Unlike the smaller sized boats typically assigned to a light station, those assigned to a lighthouse tender or a lightship were larger and more seaworthy. They served two purposes: one being its use as a work boat when transferring personnel and supplies to and from a lighthouse or for servicing a buoy, and the other its possible use as a lifeboat for the tender’s crew. As with the boats assigned to light stations, lighthouse tender/lightship boats started out as solely powered by oars and/or sail, with conversion over to or replacement by motorized models starting in the early 1900’s. Some tenders were also assigned a small steam-powered launch that could be operated independently in sheltered areas for the servicing of buoys and minor lights.
Until the 1920s, the Lighthouse Service did not utilize any small craft that were designed and built specifically for tending the smaller lighted and unlighted buoys that were typically used to mark harbors and inland waterways. Instead, the service preferred to use the smaller harbor lighthouse tenders. This changed by the 1920s, and for the first time the service placed into service small boats (typically less than 60ft. in length) that were designed and built to service small buoys, including an A-frame derrick and well deck for the purposes of lifting buoys on and off the boat for servicing. These were day boats, i.e., without a permanent crew and with no accommodations for overnight operation. These buoy boats were usually assigned to the nearest depot, but were also sometimes assigned to a tender or to a larger light station that also doubled as a local buoy depot. By the World War II years, these boats were expanded in size and capability to provide more seaworthiness and, in some cases, onboard accommodations for the assigned crew.
During the Lighthouse Service era, nearly all of the service’s boats were built by private commercial boat builders under contract either to an individual lighthouse district, or to the general depot at Tompkinsville, Staten Island, New York. This changed following the absorption of the Lighthouse Service into the Coast Guard in 1939, after which most of the service’s small craft were built by the Coast Guard’s Curtis Bay Depot in Maryland.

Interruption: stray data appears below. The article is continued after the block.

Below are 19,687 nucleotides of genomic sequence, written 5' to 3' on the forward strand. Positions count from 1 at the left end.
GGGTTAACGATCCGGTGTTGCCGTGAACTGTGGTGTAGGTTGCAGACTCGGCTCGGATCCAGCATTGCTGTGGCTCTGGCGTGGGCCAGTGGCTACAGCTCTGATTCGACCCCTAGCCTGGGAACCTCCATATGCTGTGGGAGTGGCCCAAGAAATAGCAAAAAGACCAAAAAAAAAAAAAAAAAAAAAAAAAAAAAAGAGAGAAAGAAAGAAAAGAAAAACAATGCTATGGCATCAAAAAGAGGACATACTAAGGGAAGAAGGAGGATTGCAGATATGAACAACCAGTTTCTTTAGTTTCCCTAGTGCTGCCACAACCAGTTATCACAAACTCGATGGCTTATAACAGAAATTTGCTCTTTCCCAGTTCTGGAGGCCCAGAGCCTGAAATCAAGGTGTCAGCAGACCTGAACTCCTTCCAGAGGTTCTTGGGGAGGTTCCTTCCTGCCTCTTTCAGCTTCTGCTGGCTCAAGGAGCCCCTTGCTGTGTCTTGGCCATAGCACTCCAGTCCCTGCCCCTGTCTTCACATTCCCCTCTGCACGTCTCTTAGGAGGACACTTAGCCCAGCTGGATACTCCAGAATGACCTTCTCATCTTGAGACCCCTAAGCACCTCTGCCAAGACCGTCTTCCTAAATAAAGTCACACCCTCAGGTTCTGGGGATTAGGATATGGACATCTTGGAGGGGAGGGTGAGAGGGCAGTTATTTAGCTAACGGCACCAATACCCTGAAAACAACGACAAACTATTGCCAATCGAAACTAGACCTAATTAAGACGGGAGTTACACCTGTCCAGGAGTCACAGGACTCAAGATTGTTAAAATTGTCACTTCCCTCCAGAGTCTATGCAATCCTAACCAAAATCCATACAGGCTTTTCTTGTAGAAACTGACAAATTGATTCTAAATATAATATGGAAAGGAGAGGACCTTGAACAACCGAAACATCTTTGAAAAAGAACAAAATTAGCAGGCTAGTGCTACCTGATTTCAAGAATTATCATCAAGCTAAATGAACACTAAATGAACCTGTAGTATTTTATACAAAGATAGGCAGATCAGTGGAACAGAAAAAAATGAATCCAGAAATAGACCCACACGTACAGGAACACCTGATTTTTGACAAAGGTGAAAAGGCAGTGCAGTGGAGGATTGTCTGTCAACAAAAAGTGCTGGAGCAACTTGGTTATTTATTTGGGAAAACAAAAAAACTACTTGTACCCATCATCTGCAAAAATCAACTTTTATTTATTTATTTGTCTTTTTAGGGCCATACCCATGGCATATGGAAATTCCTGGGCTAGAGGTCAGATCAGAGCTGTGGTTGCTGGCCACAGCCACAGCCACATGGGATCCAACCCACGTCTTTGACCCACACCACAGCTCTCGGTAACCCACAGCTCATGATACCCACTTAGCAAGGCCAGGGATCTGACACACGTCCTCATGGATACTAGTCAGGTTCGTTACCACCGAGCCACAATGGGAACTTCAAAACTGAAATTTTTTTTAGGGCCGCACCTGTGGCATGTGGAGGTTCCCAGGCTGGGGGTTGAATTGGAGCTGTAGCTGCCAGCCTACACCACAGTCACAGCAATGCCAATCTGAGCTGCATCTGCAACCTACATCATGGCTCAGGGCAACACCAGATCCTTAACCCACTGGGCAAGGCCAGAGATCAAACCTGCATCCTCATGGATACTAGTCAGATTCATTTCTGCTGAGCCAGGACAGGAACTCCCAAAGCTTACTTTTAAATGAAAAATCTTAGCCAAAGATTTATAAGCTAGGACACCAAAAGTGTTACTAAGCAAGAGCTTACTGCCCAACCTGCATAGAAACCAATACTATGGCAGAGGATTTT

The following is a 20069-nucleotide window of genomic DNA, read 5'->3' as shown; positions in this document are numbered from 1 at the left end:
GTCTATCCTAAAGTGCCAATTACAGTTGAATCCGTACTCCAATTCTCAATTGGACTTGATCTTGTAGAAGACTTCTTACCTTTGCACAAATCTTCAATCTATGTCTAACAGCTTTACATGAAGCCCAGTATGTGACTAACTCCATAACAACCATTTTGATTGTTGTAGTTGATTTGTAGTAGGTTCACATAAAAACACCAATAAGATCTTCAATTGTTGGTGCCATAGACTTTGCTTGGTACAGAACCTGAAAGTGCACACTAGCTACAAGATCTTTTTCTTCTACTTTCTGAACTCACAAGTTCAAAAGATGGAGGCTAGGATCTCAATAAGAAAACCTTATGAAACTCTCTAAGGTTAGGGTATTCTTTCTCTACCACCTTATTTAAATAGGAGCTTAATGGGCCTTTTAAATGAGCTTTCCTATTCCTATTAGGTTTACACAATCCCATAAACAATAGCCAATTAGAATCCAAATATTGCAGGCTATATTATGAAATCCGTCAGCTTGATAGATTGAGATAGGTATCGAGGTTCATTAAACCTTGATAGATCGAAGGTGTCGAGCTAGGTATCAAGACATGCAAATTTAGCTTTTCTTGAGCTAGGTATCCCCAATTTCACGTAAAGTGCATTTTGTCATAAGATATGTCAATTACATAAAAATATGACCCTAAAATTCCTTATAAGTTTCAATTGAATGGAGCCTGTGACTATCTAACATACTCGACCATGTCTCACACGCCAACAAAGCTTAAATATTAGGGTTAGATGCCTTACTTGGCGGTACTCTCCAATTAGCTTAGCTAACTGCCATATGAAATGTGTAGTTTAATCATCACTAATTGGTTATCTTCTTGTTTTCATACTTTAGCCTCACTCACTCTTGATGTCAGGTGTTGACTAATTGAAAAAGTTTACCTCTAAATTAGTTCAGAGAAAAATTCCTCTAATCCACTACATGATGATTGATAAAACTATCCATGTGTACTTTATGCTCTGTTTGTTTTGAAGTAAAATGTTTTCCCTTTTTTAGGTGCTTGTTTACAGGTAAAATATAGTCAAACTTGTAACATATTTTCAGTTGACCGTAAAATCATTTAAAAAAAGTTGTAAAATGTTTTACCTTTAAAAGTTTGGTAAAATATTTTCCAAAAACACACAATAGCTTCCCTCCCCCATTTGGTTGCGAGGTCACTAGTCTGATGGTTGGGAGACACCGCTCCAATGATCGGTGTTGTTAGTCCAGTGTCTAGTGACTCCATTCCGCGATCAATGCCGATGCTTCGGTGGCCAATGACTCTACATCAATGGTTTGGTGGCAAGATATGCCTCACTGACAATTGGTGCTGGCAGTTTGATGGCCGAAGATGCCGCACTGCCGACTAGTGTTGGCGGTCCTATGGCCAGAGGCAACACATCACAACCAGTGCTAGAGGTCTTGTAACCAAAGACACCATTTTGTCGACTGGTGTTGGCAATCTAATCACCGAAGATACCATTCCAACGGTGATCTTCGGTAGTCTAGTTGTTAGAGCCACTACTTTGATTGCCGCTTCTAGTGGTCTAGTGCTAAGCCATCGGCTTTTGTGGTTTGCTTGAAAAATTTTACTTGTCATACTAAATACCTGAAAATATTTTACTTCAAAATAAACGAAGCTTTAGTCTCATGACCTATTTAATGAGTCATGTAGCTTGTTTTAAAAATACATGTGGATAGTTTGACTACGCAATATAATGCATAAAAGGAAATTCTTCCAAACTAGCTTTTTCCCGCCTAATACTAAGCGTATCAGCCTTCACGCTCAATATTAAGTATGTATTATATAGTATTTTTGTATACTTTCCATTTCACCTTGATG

Unfortunately, nearly all of the construction and assignment records for light station, tender, or buoy boats have been lost or destroyed. Trying to reconstruct this part of the history is, therefore, very challenging, and depends very much on what documentary or photographic information is available from sources other than either the National Archives or the Coast Guard. This article serves as an appeal to the reader to assist in this research by sharing whatever you may have related to this topic, such as light station inspection reports, logbook entries, or photographs that may describe or show the small boats that were used at these Lighthouse Service facilities. Your assistance in this endeavor will be greatly appreciated.
Contact Tim via his email <firstname.lastname@example.org>.
Submitted by Tim Dring, President, U.S. Life-Saving Service Heritage Association and U.S. Lighthouse Society member, May 4, 2017.
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Candace was the US Lighthouse Society historian from 2016 until she passed away in August 2018. For 30 years, her work involved lighthouse history. She worked with the National Park Service and the Council of American Maritime Museums. She was a noted author and was considered the most knowledgable person on lighthouse information at the National Archives. Books by Candace Clifford include: Women who Kept the Lights: a History of Thirty-eight Female Lighthouse Keepers , Mind the Light Katie, and Maine Lighthouses, Documentation of their Past.